Covid Boosters: How Should I Get Them?
The question is not whether you should get them or not, but it has been mandated by the government and advised by the expert committee on COVID-19 vaccination. It has been recommended that booster vaccinations should be taken no later than nine months.
Singaporeans are informed that they will lose their fully vaccinated status (meaning after 2 full doses of the vaccine) after 270 days if you do not take your booster shots.
So, What Are Booster Shots, and How Do They Help?
Studies show that after getting vaccinated against COVID-19 (no matter which vaccine), the protection against the virus and the ability to prevent infection with variants will tend to wane off, while also being due to changes in variants. With this, it has been advised that we will need booster shots.
Booster shots are additional doses of a vaccine given after the protection provided by the original shot(s) has begun to decrease over time. They increase protection against infection and severe illness from the Omicron variant (at this point of time when the article is released).
As of 13 January 2022, Singapore is leading Asia in terms of booster coverage – with nearly 50% or half of the population who have received booster shots.
The country has also recommended booster shots of a Messenger RNA (mRNA) vaccine under the National Vaccination Programme for those aged 18 years and above after 5 months after receiving the fully vaccinated status or fulfilling the primary vaccine course, again no later than 270 days as stated to ensure the optimal level of protection from the Omicron variant.
*The primary vaccine course may comprise of either:
- 2 doses of either the Pfizer-BioNTech/Comirnaty or the Moderna COVID-19 vaccines;
- 2 or more doses of the Sinovac-CoronaVac vaccines as part of a three-dose primary vaccination series; or
- A complete primary vaccination regimen of other WHO EUL vaccines.
Your booster dose can be of either brand of the mRNA vaccines offered under the National Vaccination Programme, and it should not be delayed beyond nine months after the primary vaccine course.
Importance of immunisation
The primary goal of ensuring full immunisation in the COVID-19 pandemic is to protect people against hospitalisation, severe diseases, and ultimately – death. Booster doses are needed if there is scientific evidence that the population is deemed to have insufficient protection against the disease outcomes over time.
To further understand this, different scenarios and situations will call for different decisions for booster shots. Some factors that will determine such measures will be the population, the virus variants, the type of vaccines and the exposure rate.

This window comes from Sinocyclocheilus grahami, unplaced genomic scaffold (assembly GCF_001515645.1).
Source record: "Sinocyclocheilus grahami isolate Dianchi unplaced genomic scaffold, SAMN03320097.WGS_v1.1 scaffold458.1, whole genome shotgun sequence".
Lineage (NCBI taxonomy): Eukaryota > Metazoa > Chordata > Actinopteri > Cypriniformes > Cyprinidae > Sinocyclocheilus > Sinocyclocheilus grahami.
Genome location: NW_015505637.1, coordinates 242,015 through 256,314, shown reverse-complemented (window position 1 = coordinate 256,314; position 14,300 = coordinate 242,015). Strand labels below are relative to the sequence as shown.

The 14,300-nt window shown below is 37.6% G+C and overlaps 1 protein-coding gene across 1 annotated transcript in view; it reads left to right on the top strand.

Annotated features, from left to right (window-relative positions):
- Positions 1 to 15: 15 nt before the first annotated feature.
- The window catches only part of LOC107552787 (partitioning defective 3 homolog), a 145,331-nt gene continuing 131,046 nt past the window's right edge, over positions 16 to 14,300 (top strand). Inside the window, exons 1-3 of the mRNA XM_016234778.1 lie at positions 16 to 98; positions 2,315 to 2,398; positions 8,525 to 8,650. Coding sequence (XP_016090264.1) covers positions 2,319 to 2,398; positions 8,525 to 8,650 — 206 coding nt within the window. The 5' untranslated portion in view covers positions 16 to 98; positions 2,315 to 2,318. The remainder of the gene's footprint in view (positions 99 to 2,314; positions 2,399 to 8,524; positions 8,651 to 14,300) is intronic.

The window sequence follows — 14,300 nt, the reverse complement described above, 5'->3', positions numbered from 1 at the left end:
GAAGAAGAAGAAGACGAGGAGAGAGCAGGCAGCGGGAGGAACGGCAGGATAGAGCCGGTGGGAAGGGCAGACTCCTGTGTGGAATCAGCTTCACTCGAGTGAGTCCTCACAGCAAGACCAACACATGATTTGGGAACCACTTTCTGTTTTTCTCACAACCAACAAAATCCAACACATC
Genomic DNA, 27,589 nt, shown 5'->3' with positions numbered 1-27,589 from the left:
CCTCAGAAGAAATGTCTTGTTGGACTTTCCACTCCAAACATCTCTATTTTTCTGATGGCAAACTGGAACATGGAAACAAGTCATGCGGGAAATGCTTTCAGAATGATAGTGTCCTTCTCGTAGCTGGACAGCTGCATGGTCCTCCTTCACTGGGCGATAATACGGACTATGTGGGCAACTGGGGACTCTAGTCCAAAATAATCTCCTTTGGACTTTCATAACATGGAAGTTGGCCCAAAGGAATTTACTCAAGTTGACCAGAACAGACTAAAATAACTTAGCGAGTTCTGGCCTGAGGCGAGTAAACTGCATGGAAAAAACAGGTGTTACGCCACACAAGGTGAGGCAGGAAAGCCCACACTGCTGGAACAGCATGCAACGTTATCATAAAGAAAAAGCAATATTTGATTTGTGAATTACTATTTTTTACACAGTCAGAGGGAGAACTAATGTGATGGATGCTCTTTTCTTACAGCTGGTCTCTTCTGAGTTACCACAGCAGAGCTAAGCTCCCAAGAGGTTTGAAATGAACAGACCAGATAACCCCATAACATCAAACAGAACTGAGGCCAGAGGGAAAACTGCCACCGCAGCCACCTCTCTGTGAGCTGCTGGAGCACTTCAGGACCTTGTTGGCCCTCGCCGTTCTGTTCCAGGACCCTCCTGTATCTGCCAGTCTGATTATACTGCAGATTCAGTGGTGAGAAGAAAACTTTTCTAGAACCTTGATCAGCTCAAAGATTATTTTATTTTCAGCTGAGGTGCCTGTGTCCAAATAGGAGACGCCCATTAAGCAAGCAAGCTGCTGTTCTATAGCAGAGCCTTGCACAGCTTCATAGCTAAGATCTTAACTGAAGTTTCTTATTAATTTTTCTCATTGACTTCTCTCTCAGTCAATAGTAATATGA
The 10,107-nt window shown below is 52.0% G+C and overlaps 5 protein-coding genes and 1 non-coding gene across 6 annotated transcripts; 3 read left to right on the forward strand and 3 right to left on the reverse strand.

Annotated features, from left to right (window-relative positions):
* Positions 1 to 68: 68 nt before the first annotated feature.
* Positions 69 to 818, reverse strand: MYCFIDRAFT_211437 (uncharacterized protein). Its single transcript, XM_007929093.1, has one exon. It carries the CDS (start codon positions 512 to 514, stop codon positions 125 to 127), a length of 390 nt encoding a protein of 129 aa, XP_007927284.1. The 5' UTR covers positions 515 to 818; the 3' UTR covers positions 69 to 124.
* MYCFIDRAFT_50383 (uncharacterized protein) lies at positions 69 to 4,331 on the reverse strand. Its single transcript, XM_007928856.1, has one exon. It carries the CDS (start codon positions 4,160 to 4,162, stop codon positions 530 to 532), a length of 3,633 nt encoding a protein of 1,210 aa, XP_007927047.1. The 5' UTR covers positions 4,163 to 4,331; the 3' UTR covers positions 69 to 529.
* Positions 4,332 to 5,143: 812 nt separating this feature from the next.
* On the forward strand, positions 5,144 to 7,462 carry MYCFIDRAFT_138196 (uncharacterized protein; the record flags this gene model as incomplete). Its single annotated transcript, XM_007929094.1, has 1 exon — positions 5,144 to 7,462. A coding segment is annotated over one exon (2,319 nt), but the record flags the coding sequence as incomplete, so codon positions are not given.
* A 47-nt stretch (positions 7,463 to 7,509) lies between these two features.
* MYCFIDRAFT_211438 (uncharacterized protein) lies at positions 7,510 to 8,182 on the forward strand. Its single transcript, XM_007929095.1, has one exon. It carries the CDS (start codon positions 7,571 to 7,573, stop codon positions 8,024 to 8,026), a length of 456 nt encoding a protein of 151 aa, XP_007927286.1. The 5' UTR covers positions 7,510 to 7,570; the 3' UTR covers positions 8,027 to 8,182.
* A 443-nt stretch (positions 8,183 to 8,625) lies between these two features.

Can I get a booster if I am affected/ recently recovered from a COVID-19 infection?
There are currently no recommendations for persons who had recovered from COVID-19 infection and completed the recommended COVID-19 vaccination for recovered persons, to receive a booster vaccination. However, it is safe for them to receive a booster.
As a rule of thumb, if you are infected while unvaccinated or partially vaccinated, you need two more doses to be considered boosted.
What is the difference between an Additional Dose and a Booster Dose?
Additional doses are different from a booster dose.
- Additional dose – Also more commonly known as the third dose and beyond are for some people with weakened immune systems. With only two doses of an mRNA COVID-19 vaccine, these individuals might not develop enough immunity after vaccination and an additional dose might improve their protection against COVID-19.
- The third dose is advised to be administered at least 28 days after a second dose, and usually should be the same brand as your initial group.
- Booster dose – A COVID-19 booster is given when a person has completed their vaccine series of two doses, and the protection against the virus has decreased over time. Depending on the original series you received, some details will vary. Please check further details with your heathcare professional and review your booster eligibility before receiving it.
- If you are age 18 or older, have received both doses of the Moderna COVID-19 vaccine, and has been at least 5 months, you should get a single booster dose.
- If you receive the Moderna booster, you will receive half of the original Moderna dose.
- If you are age 12 or older, have received both doses of the Pfizer-BioNTech COVID-19 vaccine, and has been at least 5 months, you should get a single booster dose.
- Teens ages 12 to 17 should only get the Pfizer-BioNTech COVID-19 vaccine booster.
In general, the Pfizer-BioNTech or Moderna COVID-19 vaccine boosters are preferred in most situations.
What are the symptoms for the booster dose?
After receiving the vaccines for COVID-19, the receiver may experience temporary and common symptoms similar to a flu – these will include soreness at the injection area/ needled arm, chills, a fever, muscle and body aches, headaches, lethargy and tiredness for a day or two.
These symptoms do not mean you are sick. They signal that your immune system is responding to the shots and building up protection against the coronavirus.
Remember to turn up for your Booster Shot Appointments!
Let us all keep each other safe! Turn up for your Booster Shot appointments scheduled for you and if you realise that your body is reacting differently for the booster as compared to the initial two vaccine doses, please consult a doctor for a second professional opinion.
Never spread false information! Always clarify any health-related information from verified resources like the Ministry of Health and other official published news before forwarding.